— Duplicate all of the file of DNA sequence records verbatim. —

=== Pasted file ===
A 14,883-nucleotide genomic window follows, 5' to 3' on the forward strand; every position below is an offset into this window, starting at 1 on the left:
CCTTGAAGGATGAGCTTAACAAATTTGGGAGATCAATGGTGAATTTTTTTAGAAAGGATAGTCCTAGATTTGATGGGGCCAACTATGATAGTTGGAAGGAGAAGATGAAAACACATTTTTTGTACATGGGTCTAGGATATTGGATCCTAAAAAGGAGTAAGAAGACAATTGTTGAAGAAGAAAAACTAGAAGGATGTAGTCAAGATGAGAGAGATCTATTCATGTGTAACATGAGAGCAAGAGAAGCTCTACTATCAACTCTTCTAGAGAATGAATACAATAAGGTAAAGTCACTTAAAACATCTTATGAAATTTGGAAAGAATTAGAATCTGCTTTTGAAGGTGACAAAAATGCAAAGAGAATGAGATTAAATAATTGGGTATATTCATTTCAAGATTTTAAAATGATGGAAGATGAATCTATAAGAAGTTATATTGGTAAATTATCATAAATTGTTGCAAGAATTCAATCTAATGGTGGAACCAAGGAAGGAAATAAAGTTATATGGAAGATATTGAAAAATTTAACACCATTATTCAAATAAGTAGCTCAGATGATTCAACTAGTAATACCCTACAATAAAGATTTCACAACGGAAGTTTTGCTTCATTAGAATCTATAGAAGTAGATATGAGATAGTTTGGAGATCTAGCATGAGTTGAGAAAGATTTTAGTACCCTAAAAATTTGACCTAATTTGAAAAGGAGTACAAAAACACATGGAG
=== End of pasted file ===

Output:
A 14,883-nucleotide genomic window follows, 5' to 3' on the forward strand; every position below is an offset into this window, starting at 1 on the left:
CCTTGAAGGATGAGCTTAACAAATTTGGGAGATCAATGGTGAATTTTTTTAGAAAGGATAGTCCTAGATTTGATGGGGCCAACTATGATAGTTGGAAGGAGAAGATGAAAACACATTTTTTGTACATGGGTCTAGGATATTGGATCCTAAAAAGGAGTAAGAAGACAATTGTTGAAGAAGAAAAACTAGAAGGATGTAGTCAAGATGAGAGAGATCTATTCATGTGTAACATGAGAGCAAGAGAAGCTCTACTATCAACTCTTCTAGAGAATGAATACAATAAGGTAAAGTCACTTAAAACATCTTATGAAATTTGGAAAGAATTAGAATCTGCTTTTGAAGGTGACAAAAATGCAAAGAGAATGAGATTAAATAATTGGGTATATTCATTTCAAGATTTTAAAATGATGGAAGATGAATCTATAAGAAGTTATATTGGTAAATTATCATAAATTGTTGCAAGAATTCAATCTAATGGTGGAACCAAGGAAGGAAATAAAGTTATATGGAAGATATTGAAAAATTTAACACCATTATTCAAATAAGTAGCTCAGATGATTCAACTAGTAATACCCTACAATAAAGATTTCACAACGGAAGTTTTGCTTCATTAGAATCTATAGAAGTAGATATGAGATAGTTTGGAGATCTAGCATGAGTTGAGAAAGATTTTAGTACCCTAAAAATTTGACCTAATTTGAAAAGGAGTACAAAAACACATGGAG